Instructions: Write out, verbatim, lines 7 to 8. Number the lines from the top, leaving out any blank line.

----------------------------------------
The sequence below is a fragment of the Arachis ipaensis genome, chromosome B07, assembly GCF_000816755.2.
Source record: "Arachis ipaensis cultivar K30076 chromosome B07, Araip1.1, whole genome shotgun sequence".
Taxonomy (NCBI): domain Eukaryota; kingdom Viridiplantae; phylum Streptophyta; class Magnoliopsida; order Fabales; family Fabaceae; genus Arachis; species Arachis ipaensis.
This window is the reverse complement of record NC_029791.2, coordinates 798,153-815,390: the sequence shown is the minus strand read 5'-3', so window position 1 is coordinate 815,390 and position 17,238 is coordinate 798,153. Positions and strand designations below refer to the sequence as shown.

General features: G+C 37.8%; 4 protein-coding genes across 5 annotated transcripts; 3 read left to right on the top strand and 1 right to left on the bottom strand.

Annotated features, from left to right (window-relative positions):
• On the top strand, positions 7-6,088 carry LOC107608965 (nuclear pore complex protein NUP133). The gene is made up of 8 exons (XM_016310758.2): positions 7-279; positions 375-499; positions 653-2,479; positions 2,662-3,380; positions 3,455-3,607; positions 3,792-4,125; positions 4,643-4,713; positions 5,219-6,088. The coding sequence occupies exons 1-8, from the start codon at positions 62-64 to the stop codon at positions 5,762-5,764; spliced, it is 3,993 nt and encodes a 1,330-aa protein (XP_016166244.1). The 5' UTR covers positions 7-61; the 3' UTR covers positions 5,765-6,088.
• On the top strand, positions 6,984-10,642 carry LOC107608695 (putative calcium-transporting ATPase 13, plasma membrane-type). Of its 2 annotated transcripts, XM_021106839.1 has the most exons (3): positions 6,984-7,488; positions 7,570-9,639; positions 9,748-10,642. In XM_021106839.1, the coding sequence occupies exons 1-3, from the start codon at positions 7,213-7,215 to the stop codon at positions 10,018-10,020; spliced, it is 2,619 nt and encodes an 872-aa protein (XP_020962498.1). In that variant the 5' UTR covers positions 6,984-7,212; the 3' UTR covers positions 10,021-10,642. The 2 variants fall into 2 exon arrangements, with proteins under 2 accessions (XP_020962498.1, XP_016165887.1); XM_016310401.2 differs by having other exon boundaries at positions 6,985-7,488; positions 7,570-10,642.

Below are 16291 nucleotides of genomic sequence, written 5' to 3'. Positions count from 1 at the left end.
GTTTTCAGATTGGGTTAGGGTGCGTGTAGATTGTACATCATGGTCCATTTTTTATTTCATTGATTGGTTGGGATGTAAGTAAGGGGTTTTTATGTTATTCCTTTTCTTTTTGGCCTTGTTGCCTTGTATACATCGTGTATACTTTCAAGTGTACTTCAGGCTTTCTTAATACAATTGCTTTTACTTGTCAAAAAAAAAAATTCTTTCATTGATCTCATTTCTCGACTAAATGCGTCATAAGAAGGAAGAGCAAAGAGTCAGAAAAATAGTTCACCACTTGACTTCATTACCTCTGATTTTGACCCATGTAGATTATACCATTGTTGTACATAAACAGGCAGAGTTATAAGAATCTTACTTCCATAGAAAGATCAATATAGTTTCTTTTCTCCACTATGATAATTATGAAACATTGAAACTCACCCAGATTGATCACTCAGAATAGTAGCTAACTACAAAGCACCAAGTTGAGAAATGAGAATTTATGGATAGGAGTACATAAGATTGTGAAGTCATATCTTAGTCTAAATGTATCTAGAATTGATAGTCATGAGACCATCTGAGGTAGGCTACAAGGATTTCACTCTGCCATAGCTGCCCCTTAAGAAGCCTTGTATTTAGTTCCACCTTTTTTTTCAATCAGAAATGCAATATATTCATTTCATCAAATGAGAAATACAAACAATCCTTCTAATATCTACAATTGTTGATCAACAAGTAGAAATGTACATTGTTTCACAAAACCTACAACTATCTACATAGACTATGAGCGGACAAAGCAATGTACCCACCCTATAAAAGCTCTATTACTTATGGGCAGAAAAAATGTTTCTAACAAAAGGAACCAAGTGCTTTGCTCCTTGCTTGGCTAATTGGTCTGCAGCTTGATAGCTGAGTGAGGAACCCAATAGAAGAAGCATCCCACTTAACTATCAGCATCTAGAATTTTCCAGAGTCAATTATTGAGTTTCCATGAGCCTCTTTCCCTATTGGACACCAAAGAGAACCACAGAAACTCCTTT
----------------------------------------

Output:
• On the top strand, positions 7-6,088 carry LOC107608965 (nuclear pore complex protein NUP133). The gene is made up of 8 exons (XM_016310758.2): positions 7-279; positions 375-499; positions 653-2,479; positions 2,662-3,380; positions 3,455-3,607; positions 3,792-4,125; positions 4,643-4,713; positions 5,219-6,088. The coding sequence occupies exons 1-8, from the start codon at positions 62-64 to the stop codon at positions 5,762-5,764; spliced, it is 3,993 nt and encodes a 1,330-aa protein (XP_016166244.1). The 5' UTR covers positions 7-61; the 3' UTR covers positions 5,765-6,088.
• On the top strand, positions 6,984-10,642 carry LOC107608695 (putative calcium-transporting ATPase 13, plasma membrane-type). Of its 2 annotated transcripts, XM_021106839.1 has the most exons (3): positions 6,984-7,488; positions 7,570-9,639; positions 9,748-10,642. In XM_021106839.1, the coding sequence occupies exons 1-3, from the start codon at positions 7,213-7,215 to the stop codon at positions 10,018-10,020; spliced, it is 2,619 nt and encodes an 872-aa protein (XP_020962498.1). In that variant the 5' UTR covers positions 6,984-7,212; the 3' UTR covers positions 10,021-10,642. The 2 variants fall into 2 exon arrangements, with proteins under 2 accessions (XP_020962498.1, XP_016165887.1); XM_016310401.2 differs by having other exon boundaries at positions 6,985-7,488; positions 7,570-10,642.